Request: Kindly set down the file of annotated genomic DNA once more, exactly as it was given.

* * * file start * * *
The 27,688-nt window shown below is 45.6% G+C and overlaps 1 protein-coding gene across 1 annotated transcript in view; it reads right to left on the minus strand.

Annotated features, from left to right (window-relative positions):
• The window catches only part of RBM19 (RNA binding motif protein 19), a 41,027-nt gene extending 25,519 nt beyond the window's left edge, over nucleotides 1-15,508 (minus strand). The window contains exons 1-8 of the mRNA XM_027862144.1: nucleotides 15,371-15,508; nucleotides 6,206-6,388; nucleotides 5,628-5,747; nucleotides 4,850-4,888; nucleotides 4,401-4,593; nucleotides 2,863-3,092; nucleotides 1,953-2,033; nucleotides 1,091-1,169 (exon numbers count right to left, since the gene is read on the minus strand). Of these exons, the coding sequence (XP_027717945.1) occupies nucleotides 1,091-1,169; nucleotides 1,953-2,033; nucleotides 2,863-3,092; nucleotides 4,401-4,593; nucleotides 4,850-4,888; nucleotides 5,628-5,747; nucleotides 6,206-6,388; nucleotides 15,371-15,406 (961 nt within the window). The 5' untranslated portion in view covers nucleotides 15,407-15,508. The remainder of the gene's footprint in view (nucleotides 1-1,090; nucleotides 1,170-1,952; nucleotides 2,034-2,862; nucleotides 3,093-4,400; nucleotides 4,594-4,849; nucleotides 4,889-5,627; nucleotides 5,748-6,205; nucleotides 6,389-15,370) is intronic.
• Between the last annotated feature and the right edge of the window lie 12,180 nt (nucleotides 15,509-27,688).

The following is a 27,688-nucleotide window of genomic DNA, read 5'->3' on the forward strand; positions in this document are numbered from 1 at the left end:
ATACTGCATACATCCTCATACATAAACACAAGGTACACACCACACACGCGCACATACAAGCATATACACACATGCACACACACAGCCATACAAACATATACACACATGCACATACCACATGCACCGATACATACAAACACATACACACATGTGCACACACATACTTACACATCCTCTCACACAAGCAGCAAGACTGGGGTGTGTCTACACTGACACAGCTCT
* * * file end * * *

The 27,688-nt window shown below is 45.6% G+C and overlaps 1 protein-coding gene across 1 annotated transcript in view; it reads right to left on the minus strand.

Annotated features, from left to right (window-relative positions):
• The window catches only part of RBM19 (RNA binding motif protein 19), a 41,027-nt gene extending 25,519 nt beyond the window's left edge, over nucleotides 1-15,508 (minus strand). The window contains exons 1-8 of the mRNA XM_027862144.1: nucleotides 15,371-15,508; nucleotides 6,206-6,388; nucleotides 5,628-5,747; nucleotides 4,850-4,888; nucleotides 4,401-4,593; nucleotides 2,863-3,092; nucleotides 1,953-2,033; nucleotides 1,091-1,169 (exon numbers count right to left, since the gene is read on the minus strand). Of these exons, the coding sequence (XP_027717945.1) occupies nucleotides 1,091-1,169; nucleotides 1,953-2,033; nucleotides 2,863-3,092; nucleotides 4,401-4,593; nucleotides 4,850-4,888; nucleotides 5,628-5,747; nucleotides 6,206-6,388; nucleotides 15,371-15,406 (961 nt within the window). The 5' untranslated portion in view covers nucleotides 15,407-15,508. The remainder of the gene's footprint in view (nucleotides 1-1,090; nucleotides 1,170-1,952; nucleotides 2,034-2,862; nucleotides 3,093-4,400; nucleotides 4,594-4,849; nucleotides 4,889-5,627; nucleotides 5,748-6,205; nucleotides 6,389-15,370) is intronic.
• Between the last annotated feature and the right edge of the window lie 12,180 nt (nucleotides 15,509-27,688).

The following is a 27,688-nucleotide window of genomic DNA, read 5'->3' on the forward strand; positions in this document are numbered from 1 at the left end:
ATACTGCATACATCCTCATACATAAACACAAGGTACACACCACACACGCGCACATACAAGCATATACACACATGCACACACACAGCCATACAAACATATACACACATGCACATACCACATGCACCGATACATACAAACACATACACACATGTGCACACACATACTTACACATCCTCTCACACAAGCAGCAAGACTGGGGTGTGTCTACACTGACACAGCTCT